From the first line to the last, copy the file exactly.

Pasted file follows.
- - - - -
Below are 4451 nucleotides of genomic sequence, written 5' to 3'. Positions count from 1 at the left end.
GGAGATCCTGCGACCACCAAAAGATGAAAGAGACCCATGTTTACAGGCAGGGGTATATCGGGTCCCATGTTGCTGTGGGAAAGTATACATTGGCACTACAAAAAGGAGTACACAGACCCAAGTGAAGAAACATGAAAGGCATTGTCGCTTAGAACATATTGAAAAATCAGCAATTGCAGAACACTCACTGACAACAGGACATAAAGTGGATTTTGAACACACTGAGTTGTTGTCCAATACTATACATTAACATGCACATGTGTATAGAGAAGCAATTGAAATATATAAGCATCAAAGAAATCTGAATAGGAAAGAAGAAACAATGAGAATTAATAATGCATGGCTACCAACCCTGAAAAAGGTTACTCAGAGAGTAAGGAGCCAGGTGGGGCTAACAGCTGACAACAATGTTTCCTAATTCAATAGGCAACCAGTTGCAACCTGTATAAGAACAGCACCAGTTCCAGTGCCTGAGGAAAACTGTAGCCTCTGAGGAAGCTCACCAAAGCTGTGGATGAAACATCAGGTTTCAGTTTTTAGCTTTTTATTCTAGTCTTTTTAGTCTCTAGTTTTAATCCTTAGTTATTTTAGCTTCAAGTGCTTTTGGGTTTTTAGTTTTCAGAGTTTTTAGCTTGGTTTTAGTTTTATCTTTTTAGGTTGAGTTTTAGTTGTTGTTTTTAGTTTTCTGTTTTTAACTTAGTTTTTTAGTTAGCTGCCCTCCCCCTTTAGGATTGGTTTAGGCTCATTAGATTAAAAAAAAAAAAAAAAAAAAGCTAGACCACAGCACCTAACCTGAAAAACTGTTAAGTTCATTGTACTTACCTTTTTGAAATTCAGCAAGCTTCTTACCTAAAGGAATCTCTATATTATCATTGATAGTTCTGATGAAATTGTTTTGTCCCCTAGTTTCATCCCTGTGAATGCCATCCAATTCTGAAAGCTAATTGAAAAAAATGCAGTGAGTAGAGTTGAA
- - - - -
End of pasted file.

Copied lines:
Below are 4451 nucleotides of genomic sequence, written 5' to 3'. Positions count from 1 at the left end.
GGAGATCCTGCGACCACCAAAAGATGAAAGAGACCCATGTTTACAGGCAGGGGTATATCGGGTCCCATGTTGCTGTGGGAAAGTATACATTGGCACTACAAAAAGGAGTACACAGACCCAAGTGAAGAAACATGAAAGGCATTGTCGCTTAGAACATATTGAAAAATCAGCAATTGCAGAACACTCACTGACAACAGGACATAAAGTGGATTTTGAACACACTGAGTTGTTGTCCAATACTATACATTAACATGCACATGTGTATAGAGAAGCAATTGAAATATATAAGCATCAAAGAAATCTGAATAGGAAAGAAGAAACAATGAGAATTAATAATGCATGGCTACCAACCCTGAAAAAGGTTACTCAGAGAGTAAGGAGCCAGGTGGGGCTAACAGCTGACAACAATGTTTCCTAATTCAATAGGCAACCAGTTGCAACCTGTATAAGAACAGCACCAGTTCCAGTGCCTGAGGAAAACTGTAGCCTCTGAGGAAGCTCACCAAAGCTGTGGATGAAACATCAGGTTTCAGTTTTTAGCTTTTTATTCTAGTCTTTTTAGTCTCTAGTTTTAATCCTTAGTTATTTTAGCTTCAAGTGCTTTTGGGTTTTTAGTTTTCAGAGTTTTTAGCTTGGTTTTAGTTTTATCTTTTTAGGTTGAGTTTTAGTTGTTGTTTTTAGTTTTCTGTTTTTAACTTAGTTTTTTAGTTAGCTGCCCTCCCCCTTTAGGATTGGTTTAGGCTCATTAGATTAAAAAAAAAAAAAAAAAAAAGCTAGACCACAGCACCTAACCTGAAAAACTGTTAAGTTCATTGTACTTACCTTTTTGAAATTCAGCAAGCTTCTTACCTAAAGGAATCTCTATATTATCATTGATAGTTCTGATGAAATTGTTTTGTCCCCTAGTTTCATCCCTGTGAATGCCATCCAATTCTGAAAGCTAATTGAAAAAAATGCAGTGAGTAGAGTTGAA